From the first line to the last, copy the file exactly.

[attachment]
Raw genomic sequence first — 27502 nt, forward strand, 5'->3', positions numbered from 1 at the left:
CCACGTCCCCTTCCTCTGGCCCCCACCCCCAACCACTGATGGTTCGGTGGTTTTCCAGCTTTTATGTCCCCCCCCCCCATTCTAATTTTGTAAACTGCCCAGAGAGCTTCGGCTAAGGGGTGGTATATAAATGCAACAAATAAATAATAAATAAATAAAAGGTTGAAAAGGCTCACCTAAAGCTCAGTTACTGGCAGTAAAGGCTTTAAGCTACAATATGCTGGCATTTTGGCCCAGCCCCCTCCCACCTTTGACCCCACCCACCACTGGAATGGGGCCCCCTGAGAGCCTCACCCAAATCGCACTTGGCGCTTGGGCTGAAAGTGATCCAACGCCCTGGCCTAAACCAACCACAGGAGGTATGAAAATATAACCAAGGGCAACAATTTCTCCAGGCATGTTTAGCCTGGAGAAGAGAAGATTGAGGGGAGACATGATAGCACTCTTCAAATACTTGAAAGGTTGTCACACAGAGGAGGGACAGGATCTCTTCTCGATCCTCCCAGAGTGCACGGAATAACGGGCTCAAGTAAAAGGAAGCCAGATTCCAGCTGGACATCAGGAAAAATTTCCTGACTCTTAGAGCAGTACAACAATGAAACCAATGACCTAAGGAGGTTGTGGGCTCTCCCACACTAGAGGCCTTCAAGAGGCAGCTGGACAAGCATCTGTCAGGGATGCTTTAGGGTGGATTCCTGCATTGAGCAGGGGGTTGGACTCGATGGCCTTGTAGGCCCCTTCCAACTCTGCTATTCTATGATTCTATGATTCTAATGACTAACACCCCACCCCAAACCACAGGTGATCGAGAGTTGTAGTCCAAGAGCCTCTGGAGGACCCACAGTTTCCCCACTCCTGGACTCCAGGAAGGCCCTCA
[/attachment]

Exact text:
Raw genomic sequence first — 27502 nt, forward strand, 5'->3', positions numbered from 1 at the left:
CCACGTCCCCTTCCTCTGGCCCCCACCCCCAACCACTGATGGTTCGGTGGTTTTCCAGCTTTTATGTCCCCCCCCCCCATTCTAATTTTGTAAACTGCCCAGAGAGCTTCGGCTAAGGGGTGGTATATAAATGCAACAAATAAATAATAAATAAATAAAAGGTTGAAAAGGCTCACCTAAAGCTCAGTTACTGGCAGTAAAGGCTTTAAGCTACAATATGCTGGCATTTTGGCCCAGCCCCCTCCCACCTTTGACCCCACCCACCACTGGAATGGGGCCCCCTGAGAGCCTCACCCAAATCGCACTTGGCGCTTGGGCTGAAAGTGATCCAACGCCCTGGCCTAAACCAACCACAGGAGGTATGAAAATATAACCAAGGGCAACAATTTCTCCAGGCATGTTTAGCCTGGAGAAGAGAAGATTGAGGGGAGACATGATAGCACTCTTCAAATACTTGAAAGGTTGTCACACAGAGGAGGGACAGGATCTCTTCTCGATCCTCCCAGAGTGCACGGAATAACGGGCTCAAGTAAAAGGAAGCCAGATTCCAGCTGGACATCAGGAAAAATTTCCTGACTCTTAGAGCAGTACAACAATGAAACCAATGACCTAAGGAGGTTGTGGGCTCTCCCACACTAGAGGCCTTCAAGAGGCAGCTGGACAAGCATCTGTCAGGGATGCTTTAGGGTGGATTCCTGCATTGAGCAGGGGGTTGGACTCGATGGCCTTGTAGGCCCCTTCCAACTCTGCTATTCTATGATTCTATGATTCTAATGACTAACACCCCACCCCAAACCACAGGTGATCGAGAGTTGTAGTCCAAGAGCCTCTGGAGGACCCACAGTTTCCCCACTCCTGGACTCCAGGAAGGCCCTCA